It's always scary for me to switch to a new iPhone.
I think I've got post-traumatic Windows disorder, given my memories of encountering the "blue screen of death" when I tried to install a new version of that operating system during a time of my life I'm now ashamed of -- a few years when I stopped using an Apple computer because I (wrongly) thought it would be better to be part of the much wider Windows world than the much smaller Cult of Apple.
Actually, almost always the changeover to a new iPhone has gone glitch-free for me.
But I readily confess that when my iPhone 8 plus arrived yesterday, I was a bit nervous about firing it up and transferring my settings and many apps from the iPhone 6s that has worked well for me over the past few years.
I was curious to see how the beginning of the set-up process looked, though, so last night I took a look at the initial welcome screens of the iPhone 8 plus.
What I saw there intrigued me.
I could either do a manual set-up, or, if both my old and new phone were running iOS 11, I could just lay them side by side and somehow they'd magically talk to each other. Since this seemed way cool, I downloaded iOS 11 onto my iPhone 6s, even though I knew that I'd be selling it via Gazelle in just a few days.
Because today I did the side-by-side thing and the process worked great. Well, with just one glitch. After about 20 minutes of the two iPhones talking to each other, the initial transfer screen still was showing the same whirring icon that indicates something is going on.
But I'd seen a You Tube video of the iPhone 8 plus "side by side" set-up that showed the data transfer happening almost instantly. And the video narrator said that after the initial set-up, apps on the old phone still needed to be downloaded.
So I got worried about the length of time the initial side-by-side transfer was taking, given that apps apparently weren't involved. I decided to turn on the iPhone 8 plus, whose screen had gone dark, and see what was happening with it. Fortunately, I was met with some additional set-up choices, even though I'd never gotten an indication that it was time to do this.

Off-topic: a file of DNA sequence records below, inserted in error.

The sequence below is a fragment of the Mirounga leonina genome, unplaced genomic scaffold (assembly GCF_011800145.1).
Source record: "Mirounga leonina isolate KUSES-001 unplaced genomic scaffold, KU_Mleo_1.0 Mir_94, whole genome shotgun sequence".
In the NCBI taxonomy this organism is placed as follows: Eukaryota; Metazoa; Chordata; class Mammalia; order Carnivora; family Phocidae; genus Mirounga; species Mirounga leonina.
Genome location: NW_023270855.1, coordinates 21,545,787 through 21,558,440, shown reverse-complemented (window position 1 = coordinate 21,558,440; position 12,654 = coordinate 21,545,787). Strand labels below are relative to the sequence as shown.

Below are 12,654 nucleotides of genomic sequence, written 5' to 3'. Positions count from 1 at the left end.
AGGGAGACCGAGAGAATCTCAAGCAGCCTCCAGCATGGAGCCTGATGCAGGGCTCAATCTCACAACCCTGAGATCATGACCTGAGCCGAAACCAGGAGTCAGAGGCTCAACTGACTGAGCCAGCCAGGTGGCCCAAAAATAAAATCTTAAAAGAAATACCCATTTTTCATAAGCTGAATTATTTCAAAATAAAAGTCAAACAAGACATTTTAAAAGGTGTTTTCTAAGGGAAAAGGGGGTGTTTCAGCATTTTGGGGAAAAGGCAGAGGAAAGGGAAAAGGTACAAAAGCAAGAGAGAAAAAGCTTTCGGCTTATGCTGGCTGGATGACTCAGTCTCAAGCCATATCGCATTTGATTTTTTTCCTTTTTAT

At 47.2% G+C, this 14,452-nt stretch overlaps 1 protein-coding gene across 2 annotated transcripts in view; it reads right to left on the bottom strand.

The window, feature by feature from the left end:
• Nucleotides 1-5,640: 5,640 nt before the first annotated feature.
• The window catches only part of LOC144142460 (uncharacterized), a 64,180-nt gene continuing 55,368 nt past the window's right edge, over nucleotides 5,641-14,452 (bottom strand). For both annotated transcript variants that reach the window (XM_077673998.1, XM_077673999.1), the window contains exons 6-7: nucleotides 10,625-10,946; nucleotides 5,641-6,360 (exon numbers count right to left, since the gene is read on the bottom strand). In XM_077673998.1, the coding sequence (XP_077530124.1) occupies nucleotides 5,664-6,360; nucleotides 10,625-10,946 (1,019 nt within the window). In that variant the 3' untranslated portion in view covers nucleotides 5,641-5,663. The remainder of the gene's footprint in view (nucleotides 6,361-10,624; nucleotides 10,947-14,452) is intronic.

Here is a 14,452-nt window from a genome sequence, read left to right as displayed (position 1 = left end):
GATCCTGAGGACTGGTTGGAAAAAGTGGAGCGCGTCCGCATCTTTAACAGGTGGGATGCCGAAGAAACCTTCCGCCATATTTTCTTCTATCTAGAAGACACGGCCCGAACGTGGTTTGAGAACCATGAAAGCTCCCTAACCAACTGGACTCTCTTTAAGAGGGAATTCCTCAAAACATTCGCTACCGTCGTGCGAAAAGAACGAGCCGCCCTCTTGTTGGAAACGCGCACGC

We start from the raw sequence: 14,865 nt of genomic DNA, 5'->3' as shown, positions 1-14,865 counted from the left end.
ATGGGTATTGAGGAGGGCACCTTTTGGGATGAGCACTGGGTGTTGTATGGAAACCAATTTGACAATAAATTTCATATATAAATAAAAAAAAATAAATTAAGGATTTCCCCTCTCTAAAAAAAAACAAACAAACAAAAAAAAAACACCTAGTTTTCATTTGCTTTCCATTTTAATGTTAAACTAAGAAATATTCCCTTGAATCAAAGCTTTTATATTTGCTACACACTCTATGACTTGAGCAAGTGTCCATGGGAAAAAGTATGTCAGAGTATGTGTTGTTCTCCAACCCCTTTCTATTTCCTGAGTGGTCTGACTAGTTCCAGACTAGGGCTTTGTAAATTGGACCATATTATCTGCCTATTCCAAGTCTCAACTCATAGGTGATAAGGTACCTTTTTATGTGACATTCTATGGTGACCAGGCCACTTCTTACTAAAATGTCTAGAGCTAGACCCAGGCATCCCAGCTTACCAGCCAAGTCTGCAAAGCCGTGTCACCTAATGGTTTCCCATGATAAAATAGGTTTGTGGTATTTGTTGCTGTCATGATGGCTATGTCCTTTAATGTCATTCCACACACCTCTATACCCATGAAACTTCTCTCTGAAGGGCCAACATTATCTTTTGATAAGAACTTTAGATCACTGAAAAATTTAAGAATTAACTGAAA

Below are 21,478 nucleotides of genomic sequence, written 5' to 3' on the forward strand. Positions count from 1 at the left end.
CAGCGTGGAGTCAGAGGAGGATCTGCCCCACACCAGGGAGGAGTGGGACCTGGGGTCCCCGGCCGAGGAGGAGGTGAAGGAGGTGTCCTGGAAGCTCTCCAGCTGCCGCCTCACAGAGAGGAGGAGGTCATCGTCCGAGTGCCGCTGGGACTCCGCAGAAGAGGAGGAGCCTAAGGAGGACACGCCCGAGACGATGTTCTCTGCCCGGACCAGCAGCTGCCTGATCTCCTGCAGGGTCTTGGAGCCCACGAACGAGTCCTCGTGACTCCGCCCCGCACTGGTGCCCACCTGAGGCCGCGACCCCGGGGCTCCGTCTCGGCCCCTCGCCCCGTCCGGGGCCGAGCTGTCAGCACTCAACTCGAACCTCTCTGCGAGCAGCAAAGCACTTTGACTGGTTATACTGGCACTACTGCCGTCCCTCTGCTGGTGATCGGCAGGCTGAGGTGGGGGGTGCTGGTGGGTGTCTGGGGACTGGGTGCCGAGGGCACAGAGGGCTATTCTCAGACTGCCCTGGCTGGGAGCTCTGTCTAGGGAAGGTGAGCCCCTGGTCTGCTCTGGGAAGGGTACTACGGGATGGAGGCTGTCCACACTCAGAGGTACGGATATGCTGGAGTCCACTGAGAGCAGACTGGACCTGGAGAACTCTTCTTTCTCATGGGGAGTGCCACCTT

And the icons for all my purchased apps were showing up on the iPhone 8 plus.
Given our slow broadband speed, it took several hours for all of them to be downloaded from the App Store. But every one of them was transferred to my new phone automatically, an improvement from the iPhone 6s set-up, where I had to fuss around with several balky apps that never got past the "waiting" stage.
So far, I'm enjoying the iPhone 8 plus. I like the larger screen. I haven't delved into all the new bells and whistles on the 8 plus with iOs 11 yet. But I took some photos on a late afternoon dog walk here in rural south Salem, Oregon to see how the camera worked.
Here's some results.
Daring a selfie, I was disappointed to find that the 8 plus camera doesn't make me look any younger. But maybe there's an app for that.
Oak tree silhouetted against the setting sun. Nice.
The most impressive thing about the iPhone 8 plus camera I've discovered so far is the digital zoom. This photo was taken on the earthen Spring Lake dam, looking toward the dock that serves our community lake -- which is barely noticeable in the middle of the photo on the far shore.
Zooming in to the maximum 10x, this was the result. The 8 plus has image stabilization, obviously, because there's no way my hands could have held the camera steady enough to get this sharp of a 10x photo. So that's a big plus for the iPhone 8 plus.
All in all, then, I'm happy that I made the switch from my iPhone 6s to the 8 plus. As noted in a previous post, I wasn't pleased with my first try at the buying process, which demanded an Equifax credit check. But after paying cash for the phone, I'm confident that the 8 plus and me are going to have a good time together.